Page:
PETERSBURG, Va. – On the day the nation paused to see Dr. Martin Luther King Jr. at a ceremony Monday in the city where the holiday originated, the keynote speaker reminded his audience that service to others is based on compassion and some divine intervention.
“If the dream is ever to become a reality, we must have love for our fellow man,” Bishop Lanier Twyman told a packed house at the Tabernacle Baptist Church in Petersburg, Virginia. “Our love shouldn’t just be in words. Compassion will rearrange your priorities.”
Twyman drew similarities between King’s civil rights service and the Biblical story of the Good Samaritan who stopped to help a wounded man when priests and others would not. Like King, Twyman said the Samaritan decided that helping the wounded was more important than what he originally planned to do that day.
“Interruption can be a divine appointment,” he said. “John the Revelator put it this way: ‘My little children, let us not love with words, nor with tongue, but with deeds.'”
King lived by that example, and Twyman said today’s society should too. The story of the Samaritan, Twyman said, serves as an example of inclusion because it proves that service should not be limited to a particular group.
‘This Samaritan didn’t ask him if [the injured man] was black or white because it didn’t matter,” Twyman said. “He didn’t ask him if he was rich or poor, because it didn’t matter. He didn’t ask him if he was a Democrat or a Republican, because it didn’t matter. He didn’t ask him if he was gay or straight because it didn’t matter. The point is that there was a need that had to be met. The main thing is that he was in trouble and needed help.”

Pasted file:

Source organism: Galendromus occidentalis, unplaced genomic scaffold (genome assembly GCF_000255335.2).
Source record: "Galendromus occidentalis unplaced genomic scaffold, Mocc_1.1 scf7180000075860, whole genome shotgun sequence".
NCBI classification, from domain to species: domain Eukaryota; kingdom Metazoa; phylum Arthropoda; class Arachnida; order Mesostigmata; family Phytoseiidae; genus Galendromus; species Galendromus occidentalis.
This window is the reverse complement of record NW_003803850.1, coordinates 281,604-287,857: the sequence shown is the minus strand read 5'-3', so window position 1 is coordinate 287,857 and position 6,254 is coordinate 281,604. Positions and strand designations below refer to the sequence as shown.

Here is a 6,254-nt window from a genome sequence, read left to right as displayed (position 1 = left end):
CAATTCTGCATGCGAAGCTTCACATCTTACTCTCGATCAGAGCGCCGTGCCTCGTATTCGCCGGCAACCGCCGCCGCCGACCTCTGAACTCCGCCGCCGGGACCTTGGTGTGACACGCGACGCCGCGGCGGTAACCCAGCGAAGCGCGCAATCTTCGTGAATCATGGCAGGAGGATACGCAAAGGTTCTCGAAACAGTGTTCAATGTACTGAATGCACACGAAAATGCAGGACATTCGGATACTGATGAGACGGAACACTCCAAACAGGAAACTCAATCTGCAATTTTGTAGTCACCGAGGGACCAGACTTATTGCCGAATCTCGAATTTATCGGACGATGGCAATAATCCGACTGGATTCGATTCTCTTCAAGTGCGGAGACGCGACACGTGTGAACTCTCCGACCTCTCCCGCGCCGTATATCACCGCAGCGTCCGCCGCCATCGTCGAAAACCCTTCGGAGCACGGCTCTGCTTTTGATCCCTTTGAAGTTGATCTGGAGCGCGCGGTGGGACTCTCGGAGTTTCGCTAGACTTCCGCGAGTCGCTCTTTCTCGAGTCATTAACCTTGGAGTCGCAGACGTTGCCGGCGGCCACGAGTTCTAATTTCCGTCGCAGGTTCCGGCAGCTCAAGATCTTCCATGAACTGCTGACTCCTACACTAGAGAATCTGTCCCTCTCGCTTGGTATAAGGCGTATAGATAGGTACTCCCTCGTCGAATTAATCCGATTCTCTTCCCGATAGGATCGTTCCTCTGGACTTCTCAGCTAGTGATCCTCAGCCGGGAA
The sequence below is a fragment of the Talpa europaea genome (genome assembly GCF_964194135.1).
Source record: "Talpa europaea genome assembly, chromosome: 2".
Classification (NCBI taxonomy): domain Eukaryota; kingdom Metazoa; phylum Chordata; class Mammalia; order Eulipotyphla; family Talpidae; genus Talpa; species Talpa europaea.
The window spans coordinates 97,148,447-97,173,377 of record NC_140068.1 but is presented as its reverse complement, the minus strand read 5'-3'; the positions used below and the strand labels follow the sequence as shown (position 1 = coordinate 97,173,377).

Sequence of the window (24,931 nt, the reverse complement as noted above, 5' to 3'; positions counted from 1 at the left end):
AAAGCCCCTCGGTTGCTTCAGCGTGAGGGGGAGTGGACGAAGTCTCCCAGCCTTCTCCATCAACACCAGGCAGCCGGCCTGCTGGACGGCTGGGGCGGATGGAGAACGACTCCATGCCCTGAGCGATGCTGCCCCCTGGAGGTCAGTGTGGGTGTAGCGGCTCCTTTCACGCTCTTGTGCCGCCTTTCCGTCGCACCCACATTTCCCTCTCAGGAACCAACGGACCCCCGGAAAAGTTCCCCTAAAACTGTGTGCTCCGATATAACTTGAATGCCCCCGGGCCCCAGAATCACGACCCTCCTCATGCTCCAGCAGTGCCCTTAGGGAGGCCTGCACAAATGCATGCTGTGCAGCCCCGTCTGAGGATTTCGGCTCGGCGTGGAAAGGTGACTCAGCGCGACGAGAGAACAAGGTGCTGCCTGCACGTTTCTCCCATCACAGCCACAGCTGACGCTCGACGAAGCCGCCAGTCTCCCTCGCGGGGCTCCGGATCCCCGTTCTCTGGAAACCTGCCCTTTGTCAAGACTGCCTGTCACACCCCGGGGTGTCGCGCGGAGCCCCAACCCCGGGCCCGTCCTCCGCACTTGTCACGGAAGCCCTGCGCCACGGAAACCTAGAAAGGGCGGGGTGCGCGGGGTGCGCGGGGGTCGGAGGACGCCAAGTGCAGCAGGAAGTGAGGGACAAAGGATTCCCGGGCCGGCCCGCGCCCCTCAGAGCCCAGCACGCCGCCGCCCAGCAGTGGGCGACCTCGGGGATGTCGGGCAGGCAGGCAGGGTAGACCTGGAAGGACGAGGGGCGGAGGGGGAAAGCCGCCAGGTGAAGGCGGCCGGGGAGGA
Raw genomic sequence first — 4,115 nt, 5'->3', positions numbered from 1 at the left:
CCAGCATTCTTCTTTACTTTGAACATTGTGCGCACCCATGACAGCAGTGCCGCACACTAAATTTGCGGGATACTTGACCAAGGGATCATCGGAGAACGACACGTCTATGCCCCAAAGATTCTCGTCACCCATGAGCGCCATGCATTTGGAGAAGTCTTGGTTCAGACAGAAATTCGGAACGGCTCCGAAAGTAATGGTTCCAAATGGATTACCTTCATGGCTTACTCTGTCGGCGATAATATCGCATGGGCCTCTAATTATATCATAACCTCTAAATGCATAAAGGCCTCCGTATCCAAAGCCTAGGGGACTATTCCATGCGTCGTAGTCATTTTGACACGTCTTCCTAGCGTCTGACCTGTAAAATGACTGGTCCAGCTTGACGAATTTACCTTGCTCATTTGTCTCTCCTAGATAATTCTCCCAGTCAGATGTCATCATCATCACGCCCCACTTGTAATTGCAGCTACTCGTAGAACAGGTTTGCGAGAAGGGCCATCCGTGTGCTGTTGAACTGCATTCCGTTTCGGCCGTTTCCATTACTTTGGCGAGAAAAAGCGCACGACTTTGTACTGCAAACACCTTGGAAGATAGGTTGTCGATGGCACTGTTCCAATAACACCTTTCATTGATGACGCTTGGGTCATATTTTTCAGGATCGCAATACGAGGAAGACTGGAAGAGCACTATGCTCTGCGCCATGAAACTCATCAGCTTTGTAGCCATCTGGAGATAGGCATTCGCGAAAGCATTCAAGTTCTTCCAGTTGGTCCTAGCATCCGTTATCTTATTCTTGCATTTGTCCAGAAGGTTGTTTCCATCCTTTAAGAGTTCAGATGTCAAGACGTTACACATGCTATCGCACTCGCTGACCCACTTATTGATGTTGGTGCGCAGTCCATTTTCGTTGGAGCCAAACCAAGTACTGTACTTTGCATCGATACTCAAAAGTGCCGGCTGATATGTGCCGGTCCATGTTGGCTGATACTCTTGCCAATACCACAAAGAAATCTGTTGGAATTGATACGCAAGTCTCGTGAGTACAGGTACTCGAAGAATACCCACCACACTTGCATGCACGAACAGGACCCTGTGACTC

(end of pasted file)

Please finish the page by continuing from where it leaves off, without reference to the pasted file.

Twyman, a bishop of St. Stephen’s Baptist Church in Temple Hills, Maryland, rounded off his remarks with a quote from King: “The time is always right to do what is right.”
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Kaine’s “death of childhood” experience
Before Twyman took the stage, U.S. Senator Tim Kaine, D-Virginia, a frequent visitor to Tabernacle for King’s celebrations, shared a childhood memory that he says inspired him to learn more about King and his legacy .
As a 10-year-old growing up in suburban Kansas City, Missouri, Kaine recalled that he and his brothers were cared for by a grandmother-like neighbor while his parents were away. It was the day King was killed, April 4, 1968, and a news bulletin interrupted normal television programming.
Kaine recalled the first reaction the woman he had previously described as a “sweetheart” gave when the bulletin came out.
“The first words that came out of her mouth were, ‘Serve that White right,” Kaine said to audible cries and reactions from those present. ‘I was so confused about that. I call this a “death of childhood” experience because when you’re a young person, people who treat you nice are, well, they’re a good person. People who treat you badly, well, they’re a bad person. It’s just simple. But I had never in my life had a good person say something so cruel. using language that I know was bad, but also celebrating someone’s death.”
Kaine, a former mayor of Richmond and governor of Virginia, said his experience led him to become a civil rights attorney and later enter the political arena.
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‘Day of Service’
Following the ceremony, Tabernacle hosted its annual “Day of Service” at its Community Life Center. Volunteers were on hand to conduct blood pressure tests and demonstrate life-saving techniques, give away food and provide information about flu and COVID vaccinations. There was also a demonstration of administering Narcan to someone who has overdosed on drugs and needs revival.
“We know that the work needed here in the Petersburg community is critical,” said Paula Starnes, chief operating officer of Aetna Medical, one of the sponsors of the event. Starnes said the people who traditionally attend activities like Mondays “often don’t know what their healthcare needs are because they don’t have time to go to the hospital, they don’t have time to get regular checkups.”
Monday marked the seventh year that the Tabernacle hosted a celebration of King and the day of service.